Many art strolls and art festivals take place during the summer in Park City. The Last Friday Gallery Stroll is a fun and free event that takes place the last Friday of every month during the summer. At this event, you can walk through art galleries and experience the local art scene without breaking the bank. The Kimball Arts Festival is held the first weekend in August. This event includes kids’ art classes, “make it and take it” activities, vendors, displays, and more. Come to the Kimball Arts Festival and then enjoy a concert that night!

#5 Make some memories with your family

Many activities that take place in Park City are family friendly. One of the local favorites is the Park Silly Sunday Market that takes place every Sunday of the summer season. Main street is sectioned off for the event, food trucks and vendors sell wares, families, and children explore booths and activities, and Utah Symphony ensembles will perform on the outdoor stage. Experiencing the Utah Olympic Park is another way to thrill families of all ages. It’s a great place to enjoy exhilarating tubing, a high ropes course, zip lining, outdoor bobsledding, tour the Olympic facilities and museums, and more. Exploring the Utah Olympic Park is a family-friendly way to pass the time before your concert that evening.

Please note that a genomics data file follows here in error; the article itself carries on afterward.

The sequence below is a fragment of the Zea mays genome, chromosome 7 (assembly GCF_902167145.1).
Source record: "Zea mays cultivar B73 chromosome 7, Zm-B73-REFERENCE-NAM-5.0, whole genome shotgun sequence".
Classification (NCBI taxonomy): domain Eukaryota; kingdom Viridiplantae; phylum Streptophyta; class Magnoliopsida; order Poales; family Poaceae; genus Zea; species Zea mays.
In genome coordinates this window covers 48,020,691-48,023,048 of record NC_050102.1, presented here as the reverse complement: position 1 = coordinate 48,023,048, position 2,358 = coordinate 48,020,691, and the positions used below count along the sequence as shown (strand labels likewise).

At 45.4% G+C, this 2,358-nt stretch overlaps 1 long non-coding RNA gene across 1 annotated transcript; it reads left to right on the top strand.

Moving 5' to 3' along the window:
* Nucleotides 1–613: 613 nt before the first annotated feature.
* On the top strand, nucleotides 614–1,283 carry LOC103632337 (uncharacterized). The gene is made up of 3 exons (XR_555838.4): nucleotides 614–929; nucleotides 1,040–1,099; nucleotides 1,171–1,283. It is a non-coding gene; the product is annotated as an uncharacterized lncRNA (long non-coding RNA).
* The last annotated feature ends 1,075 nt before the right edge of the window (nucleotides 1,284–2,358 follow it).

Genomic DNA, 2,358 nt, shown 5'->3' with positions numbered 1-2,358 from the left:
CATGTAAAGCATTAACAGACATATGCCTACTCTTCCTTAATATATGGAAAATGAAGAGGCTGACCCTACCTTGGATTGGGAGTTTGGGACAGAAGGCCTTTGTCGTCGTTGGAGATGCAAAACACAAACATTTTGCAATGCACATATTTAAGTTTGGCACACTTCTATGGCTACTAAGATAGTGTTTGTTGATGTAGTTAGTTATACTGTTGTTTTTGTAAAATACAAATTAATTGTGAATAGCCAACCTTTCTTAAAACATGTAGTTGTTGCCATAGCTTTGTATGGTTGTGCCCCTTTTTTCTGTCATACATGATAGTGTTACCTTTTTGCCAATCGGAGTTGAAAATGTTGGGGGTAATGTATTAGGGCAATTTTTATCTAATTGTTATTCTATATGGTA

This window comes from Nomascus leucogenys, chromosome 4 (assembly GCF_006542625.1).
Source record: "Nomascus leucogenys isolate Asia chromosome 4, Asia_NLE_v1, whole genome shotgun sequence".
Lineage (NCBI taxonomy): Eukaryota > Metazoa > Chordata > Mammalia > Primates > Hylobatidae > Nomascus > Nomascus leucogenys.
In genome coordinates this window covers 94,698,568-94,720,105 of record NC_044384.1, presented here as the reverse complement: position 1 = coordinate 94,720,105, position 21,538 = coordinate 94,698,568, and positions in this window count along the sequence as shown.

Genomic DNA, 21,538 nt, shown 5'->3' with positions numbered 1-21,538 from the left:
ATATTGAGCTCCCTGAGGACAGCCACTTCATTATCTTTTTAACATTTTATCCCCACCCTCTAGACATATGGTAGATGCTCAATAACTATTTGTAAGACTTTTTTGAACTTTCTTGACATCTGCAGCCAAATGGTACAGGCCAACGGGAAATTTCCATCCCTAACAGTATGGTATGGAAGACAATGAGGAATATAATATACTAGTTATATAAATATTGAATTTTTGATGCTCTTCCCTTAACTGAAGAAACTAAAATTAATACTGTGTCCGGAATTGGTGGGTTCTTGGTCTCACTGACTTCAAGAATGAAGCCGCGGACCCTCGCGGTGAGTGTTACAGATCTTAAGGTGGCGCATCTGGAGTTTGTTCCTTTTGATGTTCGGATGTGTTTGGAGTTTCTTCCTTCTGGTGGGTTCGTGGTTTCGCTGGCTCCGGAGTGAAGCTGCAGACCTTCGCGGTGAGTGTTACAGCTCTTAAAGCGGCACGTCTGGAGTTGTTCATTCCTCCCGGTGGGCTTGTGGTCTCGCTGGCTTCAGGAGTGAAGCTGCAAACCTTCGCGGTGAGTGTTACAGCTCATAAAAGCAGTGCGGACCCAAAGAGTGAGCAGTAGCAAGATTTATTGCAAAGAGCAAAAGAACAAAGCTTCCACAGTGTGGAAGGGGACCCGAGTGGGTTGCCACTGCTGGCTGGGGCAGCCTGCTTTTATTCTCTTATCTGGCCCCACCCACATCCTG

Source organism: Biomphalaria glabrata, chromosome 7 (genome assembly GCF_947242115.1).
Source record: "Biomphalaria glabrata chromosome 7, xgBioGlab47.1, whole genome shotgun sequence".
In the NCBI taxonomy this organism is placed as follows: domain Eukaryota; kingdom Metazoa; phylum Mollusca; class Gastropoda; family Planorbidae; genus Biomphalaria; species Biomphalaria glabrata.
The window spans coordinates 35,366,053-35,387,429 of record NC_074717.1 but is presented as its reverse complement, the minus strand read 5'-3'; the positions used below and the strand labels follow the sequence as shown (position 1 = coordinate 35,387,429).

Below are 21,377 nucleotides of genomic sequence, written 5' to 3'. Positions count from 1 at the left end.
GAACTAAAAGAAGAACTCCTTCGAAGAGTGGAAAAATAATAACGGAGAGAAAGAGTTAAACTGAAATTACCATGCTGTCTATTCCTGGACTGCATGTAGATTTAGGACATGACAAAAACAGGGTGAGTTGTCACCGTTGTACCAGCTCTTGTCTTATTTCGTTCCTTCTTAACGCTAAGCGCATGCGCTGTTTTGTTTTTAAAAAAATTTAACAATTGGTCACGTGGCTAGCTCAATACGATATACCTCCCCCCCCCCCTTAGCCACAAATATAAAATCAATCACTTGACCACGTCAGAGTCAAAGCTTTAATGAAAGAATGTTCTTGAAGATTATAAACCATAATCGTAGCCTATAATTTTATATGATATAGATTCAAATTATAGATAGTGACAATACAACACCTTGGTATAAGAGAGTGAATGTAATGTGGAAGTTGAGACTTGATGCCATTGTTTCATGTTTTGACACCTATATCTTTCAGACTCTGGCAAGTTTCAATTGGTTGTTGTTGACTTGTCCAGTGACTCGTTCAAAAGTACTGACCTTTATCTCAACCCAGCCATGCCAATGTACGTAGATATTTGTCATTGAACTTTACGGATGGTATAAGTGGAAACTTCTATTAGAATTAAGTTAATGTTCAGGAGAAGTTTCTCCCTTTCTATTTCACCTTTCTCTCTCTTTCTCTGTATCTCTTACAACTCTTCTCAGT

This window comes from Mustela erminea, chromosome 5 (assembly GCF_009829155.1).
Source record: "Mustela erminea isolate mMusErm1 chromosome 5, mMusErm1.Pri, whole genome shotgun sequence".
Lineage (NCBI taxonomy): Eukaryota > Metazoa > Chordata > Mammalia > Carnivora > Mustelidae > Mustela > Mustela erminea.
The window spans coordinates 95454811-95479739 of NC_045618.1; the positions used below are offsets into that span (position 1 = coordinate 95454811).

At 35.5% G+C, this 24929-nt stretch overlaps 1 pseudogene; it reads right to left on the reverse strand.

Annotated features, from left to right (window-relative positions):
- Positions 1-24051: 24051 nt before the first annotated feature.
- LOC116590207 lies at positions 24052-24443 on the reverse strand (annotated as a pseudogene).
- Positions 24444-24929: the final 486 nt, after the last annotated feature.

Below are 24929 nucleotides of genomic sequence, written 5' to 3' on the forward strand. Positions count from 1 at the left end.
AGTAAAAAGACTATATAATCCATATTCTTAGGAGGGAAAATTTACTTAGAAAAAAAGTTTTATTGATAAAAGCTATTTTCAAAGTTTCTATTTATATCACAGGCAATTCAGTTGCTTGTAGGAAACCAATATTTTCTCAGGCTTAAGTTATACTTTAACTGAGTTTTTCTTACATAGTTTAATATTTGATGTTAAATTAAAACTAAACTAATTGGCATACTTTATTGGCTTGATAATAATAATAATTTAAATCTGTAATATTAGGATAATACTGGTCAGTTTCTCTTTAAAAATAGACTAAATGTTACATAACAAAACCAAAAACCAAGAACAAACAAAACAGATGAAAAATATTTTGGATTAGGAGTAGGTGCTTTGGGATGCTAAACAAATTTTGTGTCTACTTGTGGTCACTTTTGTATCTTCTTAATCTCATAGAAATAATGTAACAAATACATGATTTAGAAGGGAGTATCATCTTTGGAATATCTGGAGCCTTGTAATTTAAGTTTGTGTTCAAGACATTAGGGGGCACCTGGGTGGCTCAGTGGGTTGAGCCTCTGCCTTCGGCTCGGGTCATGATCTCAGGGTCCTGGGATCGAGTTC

With many activities and events to keep you busy, I’m sure your Deer Valley® Music Festival weekend excursion will be a big hit! Check out our concert schedule here.

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Musicians of the Utah Symphony in Haiti

You may be aware that the Musicians of the Utah Symphony have recently started a new educational outreach effort in Haiti. The origin story of the Haitian National Orchestra Institute (HNOI) has to do with the longtime friendship between Utah Symphony cellist John Eckstein, and BLUME Haiti (Building Leaders Using Music Education) president Janet Anthony. In short, 17 Musicians of the Utah Symphony and Maestro Thierry Fischer traveled to Cap Haitien in late March 2018 for the second annual HNOI.

One hundred of the most advanced musicians from throughout Haiti were selected by audition to form an orchestra, and experience an intense week filled with private and group lessons, sectionals and full orchestra rehearsals. The Institute culminated in an inspired performance of Tchaikovsky’s Symphony No. 5 led by our very own Maestro Fischer. This year, in an effort to chronicle our project, we brought a film crew.